2. Ubuntu:

Ubuntu is the top popular Linux Distribution ranked by Google Trends. Not only for the Desktop, but also popular as Linux Server and for clouding computing.

Like Fedora, Ubuntu announces new releases every 6 months. Versions released in April of even-year (e.g., 16.04, 18.04, 20.04) are LTS with 5-year support. All others has only 9-month support.

Ubuntu is based on Debian, and uses GNOME as the default Desktop Environment. The Desktop is not perfect out of the box, the Software Center sucks, media codec is not pre-installed, clicking app icon on dock does not minimize the opened window, and more and more.

However, there are tons of tutorials and answers on the web shows you how to tweak Ubuntu. And you can ask on

Ubuntu contains a wide range of software packages. Though the packages in default repositories are always old, many software developers (e.g., LibreOffice, Inkscape) and third-party maintainers maintain PPAs (Personal Package Archive) with most recent packages for Ubuntu users. And Flatpak and Snap is also available for choice.

Ubuntu is not the best for those totally new to Linux, but it has the largest community base actively participates and provides support to its users.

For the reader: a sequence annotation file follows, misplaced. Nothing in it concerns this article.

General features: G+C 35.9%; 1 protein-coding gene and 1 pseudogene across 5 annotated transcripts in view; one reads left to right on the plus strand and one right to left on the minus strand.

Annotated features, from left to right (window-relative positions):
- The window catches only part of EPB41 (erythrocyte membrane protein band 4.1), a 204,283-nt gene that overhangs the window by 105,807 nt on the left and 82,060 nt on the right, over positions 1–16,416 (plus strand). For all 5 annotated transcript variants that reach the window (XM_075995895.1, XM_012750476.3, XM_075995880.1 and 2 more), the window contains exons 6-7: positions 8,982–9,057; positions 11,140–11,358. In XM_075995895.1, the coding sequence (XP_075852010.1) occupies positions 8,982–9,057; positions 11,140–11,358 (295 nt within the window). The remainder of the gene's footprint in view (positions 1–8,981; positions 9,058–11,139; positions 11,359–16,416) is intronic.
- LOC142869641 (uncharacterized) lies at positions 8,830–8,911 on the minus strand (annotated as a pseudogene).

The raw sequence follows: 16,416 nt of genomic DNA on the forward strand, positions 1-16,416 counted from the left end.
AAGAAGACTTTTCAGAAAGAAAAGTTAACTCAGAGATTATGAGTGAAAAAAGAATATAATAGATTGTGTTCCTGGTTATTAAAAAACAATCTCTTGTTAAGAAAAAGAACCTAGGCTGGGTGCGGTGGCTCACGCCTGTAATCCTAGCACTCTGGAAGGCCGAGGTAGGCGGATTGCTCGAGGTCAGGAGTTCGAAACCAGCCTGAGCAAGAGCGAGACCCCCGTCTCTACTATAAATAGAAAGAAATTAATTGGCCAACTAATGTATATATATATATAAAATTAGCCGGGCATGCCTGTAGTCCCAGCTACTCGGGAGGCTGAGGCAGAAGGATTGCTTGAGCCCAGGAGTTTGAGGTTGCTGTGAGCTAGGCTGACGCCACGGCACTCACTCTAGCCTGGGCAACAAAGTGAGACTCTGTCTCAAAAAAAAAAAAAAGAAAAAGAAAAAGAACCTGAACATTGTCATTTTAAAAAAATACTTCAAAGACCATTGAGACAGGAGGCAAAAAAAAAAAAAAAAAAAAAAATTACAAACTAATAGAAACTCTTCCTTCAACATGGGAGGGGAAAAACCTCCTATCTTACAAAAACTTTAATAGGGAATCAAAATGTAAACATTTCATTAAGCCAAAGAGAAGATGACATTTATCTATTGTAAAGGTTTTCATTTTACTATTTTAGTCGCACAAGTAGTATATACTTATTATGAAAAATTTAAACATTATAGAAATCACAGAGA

1. Linux Mint

Linux Mint is the most friendly Linux system for beginners in my own opinion.

It is based on Ubuntu LTS, and feature three desktop editions: Cinnamon, MATE, and Xfce. Linux Mint includes a variety of pre-installed software and it’s ready to use out-of-the-box.

All the settings for desktop users are easy to access via all-in-one ‘System Settings‘ tool, including desktop appearances, account, privacy, display, power management, printers, driver, firewall, and more.

Along with Ubuntu package base, Linux Mint also has its own package repository. Apps are easy to install either via Synaptic or System package manager. Kernels are easy to install via its update manager. PPAs and apt repositories are easy to manage via its ‘Software Sources’ utility. Thanks to Ubuntu, the latest NVIDIA drivers are also easy to apply.

As a fast growing Linux Distribution, Linux Mint is a stable, safe, reliable, and extremely easy to use.

At Last

Since there are so many Linux Distributions, I can’t try all of them one by one. Feel free to leave comment if you found a better one.